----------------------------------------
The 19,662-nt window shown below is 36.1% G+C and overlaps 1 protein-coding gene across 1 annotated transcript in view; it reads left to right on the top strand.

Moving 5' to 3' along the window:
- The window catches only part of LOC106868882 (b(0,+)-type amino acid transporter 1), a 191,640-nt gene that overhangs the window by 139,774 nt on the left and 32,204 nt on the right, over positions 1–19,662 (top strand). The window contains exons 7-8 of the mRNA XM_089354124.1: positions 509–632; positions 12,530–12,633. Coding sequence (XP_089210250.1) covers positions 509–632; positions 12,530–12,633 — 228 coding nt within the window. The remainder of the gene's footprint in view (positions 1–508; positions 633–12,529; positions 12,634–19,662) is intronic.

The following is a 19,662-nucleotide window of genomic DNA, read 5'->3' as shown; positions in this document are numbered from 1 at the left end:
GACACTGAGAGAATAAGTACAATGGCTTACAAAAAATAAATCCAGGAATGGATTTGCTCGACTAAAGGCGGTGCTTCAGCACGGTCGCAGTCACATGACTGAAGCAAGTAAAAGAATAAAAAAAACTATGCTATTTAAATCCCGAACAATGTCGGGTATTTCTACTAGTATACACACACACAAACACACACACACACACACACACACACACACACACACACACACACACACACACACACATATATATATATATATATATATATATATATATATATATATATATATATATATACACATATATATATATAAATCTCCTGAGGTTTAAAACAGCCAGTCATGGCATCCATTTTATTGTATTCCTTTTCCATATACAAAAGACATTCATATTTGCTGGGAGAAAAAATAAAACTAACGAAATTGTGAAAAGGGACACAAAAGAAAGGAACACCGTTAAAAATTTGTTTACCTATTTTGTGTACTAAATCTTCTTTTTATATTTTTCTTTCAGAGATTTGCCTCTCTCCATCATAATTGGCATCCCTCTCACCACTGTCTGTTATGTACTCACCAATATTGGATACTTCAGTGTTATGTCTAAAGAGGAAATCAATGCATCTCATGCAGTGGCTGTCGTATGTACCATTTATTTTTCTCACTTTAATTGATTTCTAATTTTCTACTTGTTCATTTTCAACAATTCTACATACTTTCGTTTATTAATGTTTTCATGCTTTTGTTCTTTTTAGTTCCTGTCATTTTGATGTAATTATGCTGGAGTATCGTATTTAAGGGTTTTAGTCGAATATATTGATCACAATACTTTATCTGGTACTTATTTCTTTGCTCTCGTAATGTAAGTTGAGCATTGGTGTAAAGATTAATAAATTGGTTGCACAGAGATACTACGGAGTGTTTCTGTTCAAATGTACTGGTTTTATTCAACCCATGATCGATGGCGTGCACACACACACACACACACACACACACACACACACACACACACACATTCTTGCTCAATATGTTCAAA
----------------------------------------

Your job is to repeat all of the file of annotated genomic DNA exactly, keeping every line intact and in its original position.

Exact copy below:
The 19,662-nt window shown below is 36.1% G+C and overlaps 1 protein-coding gene across 1 annotated transcript in view; it reads left to right on the top strand.

Moving 5' to 3' along the window:
- The window catches only part of LOC106868882 (b(0,+)-type amino acid transporter 1), a 191,640-nt gene that overhangs the window by 139,774 nt on the left and 32,204 nt on the right, over positions 1–19,662 (top strand). The window contains exons 7-8 of the mRNA XM_089354124.1: positions 509–632; positions 12,530–12,633. Coding sequence (XP_089210250.1) covers positions 509–632; positions 12,530–12,633 — 228 coding nt within the window. The remainder of the gene's footprint in view (positions 1–508; positions 633–12,529; positions 12,634–19,662) is intronic.

The following is a 19,662-nucleotide window of genomic DNA, read 5'->3' as shown; positions in this document are numbered from 1 at the left end:
GACACTGAGAGAATAAGTACAATGGCTTACAAAAAATAAATCCAGGAATGGATTTGCTCGACTAAAGGCGGTGCTTCAGCACGGTCGCAGTCACATGACTGAAGCAAGTAAAAGAATAAAAAAAACTATGCTATTTAAATCCCGAACAATGTCGGGTATTTCTACTAGTATACACACACACAAACACACACACACACACACACACACACACACACACACACACACACACACACACACACATATATATATATATATATATATATATATATATATATATATATATATATATATACACATATATATATATAAATCTCCTGAGGTTTAAAACAGCCAGTCATGGCATCCATTTTATTGTATTCCTTTTCCATATACAAAAGACATTCATATTTGCTGGGAGAAAAAATAAAACTAACGAAATTGTGAAAAGGGACACAAAAGAAAGGAACACCGTTAAAAATTTGTTTACCTATTTTGTGTACTAAATCTTCTTTTTATATTTTTCTTTCAGAGATTTGCCTCTCTCCATCATAATTGGCATCCCTCTCACCACTGTCTGTTATGTACTCACCAATATTGGATACTTCAGTGTTATGTCTAAAGAGGAAATCAATGCATCTCATGCAGTGGCTGTCGTATGTACCATTTATTTTTCTCACTTTAATTGATTTCTAATTTTCTACTTGTTCATTTTCAACAATTCTACATACTTTCGTTTATTAATGTTTTCATGCTTTTGTTCTTTTTAGTTCCTGTCATTTTGATGTAATTATGCTGGAGTATCGTATTTAAGGGTTTTAGTCGAATATATTGATCACAATACTTTATCTGGTACTTATTTCTTTGCTCTCGTAATGTAAGTTGAGCATTGGTGTAAAGATTAATAAATTGGTTGCACAGAGATACTACGGAGTGTTTCTGTTCAAATGTACTGGTTTTATTCAACCCATGATCGATGGCGTGCACACACACACACACACACACACACACACACACACACACACACACATTCTTGCTCAATATGTTCAAA